With the recent Uber controversy in California and the massive move towards gig economy jobs, how can you know if you’ve been classified correctly in a contract position? It might seem like a small detail, but if you’ve been misclassified as a contract worker when you aren’t supposed to be, you could lose critical protections.
It’s a complicated process, and there’s no magic line for what distinguishes a traditional employee from a 1099 contract employee, it’s worth your time to figure it out. Let’s go through how to sort it out and why you’ll want to know.
Why Does Employee Classification Matter?
We always hope that misclassification is a mistake, but in reality, employers sometimes do this on purpose. Misclassifying workers as 1099 employees releases the business from a host of financial responsibilities:
unemployment insurance taxes
Social Security payments
employer Medicare contributions
employer tax contributions
All to the tune of about 20-40% of labor costs. Misclassifying an employee earning a little over $43k a year could save an employer nearly $4,000 in labor costs. And that’s not all. Employers are also released from workplace protections:
no minimum wage
no need to abide by labor laws
no EEOC (Equal Employment Opportunity Commission) culpability
weaker unions (contract employees cannot join traditional labor unions)
no employer covered health insurance or pension benefits
no need to comply with immigration or work visas
Still not sure if you’ve got a reason to check? In a 2000 study commissioned by the DOL, up to 30% of audited firms had misclassified employees. A 2012 study was just as worrying. Misclassification could cost the country billions of dollars while creating unfair labor competition for firms able to lower labor costs over their competitors. And with a loophole, The Safe Harbor Provision, companies can claim reasonable misclassification and escape any penalties.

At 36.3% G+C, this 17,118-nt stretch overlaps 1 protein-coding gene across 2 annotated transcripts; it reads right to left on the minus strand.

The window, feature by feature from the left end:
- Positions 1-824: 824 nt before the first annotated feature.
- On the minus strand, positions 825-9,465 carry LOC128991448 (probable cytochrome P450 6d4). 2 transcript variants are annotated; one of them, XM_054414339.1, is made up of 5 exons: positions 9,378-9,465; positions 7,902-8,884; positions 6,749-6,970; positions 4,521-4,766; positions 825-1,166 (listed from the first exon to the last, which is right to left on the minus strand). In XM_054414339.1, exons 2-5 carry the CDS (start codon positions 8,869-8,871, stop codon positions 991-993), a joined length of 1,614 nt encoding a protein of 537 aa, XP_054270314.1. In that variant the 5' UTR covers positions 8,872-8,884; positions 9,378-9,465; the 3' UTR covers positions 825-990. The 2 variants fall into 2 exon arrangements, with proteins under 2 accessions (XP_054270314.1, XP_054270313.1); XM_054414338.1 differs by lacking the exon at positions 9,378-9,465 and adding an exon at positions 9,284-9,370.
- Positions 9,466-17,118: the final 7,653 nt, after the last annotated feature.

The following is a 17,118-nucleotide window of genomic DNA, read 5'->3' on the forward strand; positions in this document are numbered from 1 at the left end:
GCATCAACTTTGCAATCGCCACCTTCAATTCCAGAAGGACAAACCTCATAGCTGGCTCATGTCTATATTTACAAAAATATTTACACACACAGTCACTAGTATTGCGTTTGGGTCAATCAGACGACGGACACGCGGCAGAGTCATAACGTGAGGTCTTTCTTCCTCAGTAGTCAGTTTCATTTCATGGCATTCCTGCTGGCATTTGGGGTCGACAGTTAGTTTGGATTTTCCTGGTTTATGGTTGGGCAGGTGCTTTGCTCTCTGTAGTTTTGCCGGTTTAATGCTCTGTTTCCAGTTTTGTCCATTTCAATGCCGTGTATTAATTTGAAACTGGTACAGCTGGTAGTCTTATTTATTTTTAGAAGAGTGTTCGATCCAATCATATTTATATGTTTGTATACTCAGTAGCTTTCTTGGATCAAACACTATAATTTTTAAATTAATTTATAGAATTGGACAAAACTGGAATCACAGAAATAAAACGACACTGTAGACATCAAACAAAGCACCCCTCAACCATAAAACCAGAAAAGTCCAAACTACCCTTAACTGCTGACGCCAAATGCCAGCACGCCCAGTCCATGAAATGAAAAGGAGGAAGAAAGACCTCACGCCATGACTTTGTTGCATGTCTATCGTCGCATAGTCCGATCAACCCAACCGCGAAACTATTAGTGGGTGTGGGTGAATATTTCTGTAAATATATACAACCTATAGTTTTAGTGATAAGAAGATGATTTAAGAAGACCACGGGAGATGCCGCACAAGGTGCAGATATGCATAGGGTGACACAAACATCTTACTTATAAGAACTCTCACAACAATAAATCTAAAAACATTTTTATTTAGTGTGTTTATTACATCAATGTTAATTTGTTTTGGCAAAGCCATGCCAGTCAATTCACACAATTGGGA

Again, some misclassifications are accidental, but this list is a compelling reason to check up on your employer’s actions. The stakes are too high for you and too good for your (potential) employer to assume your status is correct if you suspect something.
Making Sense of Employee Classification Laws
There’s no one set of standards that draws a line in the sand. Instead, the IRS (Internal Revenue Service) and the DOL (Department of Labor) look at the position holistically. Both determine the degree of independence and control between the employer and the employee.
The IRS looks at three categories to determine this delicate relationship.
Behavioral - Does the company control how you do your work beyond the scope outlined in the contractual agreement? For example, if you’re hired as a writer, does the company determine when and where you must complete your writing assignments?
This is more than just having a meeting once a week. If you are required to be at the company’s headquarters Monday through Thursday from 9:00 am to 2:00 pm to do your writing assignments, that sounds more like a part-time job. However, if your company gives you a writing assignment with a specific deadline and a meeting time TBD, it won’t matter how or when you do your assignment outside those parameters. Could be evidence of independent contract work.
Financial - Who controls the business aspects of your relationship? Does the business determine how and when you’re paid? Are you solely dependent on the business for your livelihood (within reason)? Who provides the tools you need to complete your job?
If you’ve been hired for 40 hours a week and have signed a highly restrictive contract, that doesn’t leave much time to take other clients for your livelihood. That could be indicative of a full-time employee position. If you’re free to take on additional clients and maintain a business presence, that might fall on the side of an independent contractor.
Type of relationship - Take a good long look at your employee contract. Do you have insurance? A pension plan in place? Employer-matched 401k? Is your work a vital aspect of the business functioning?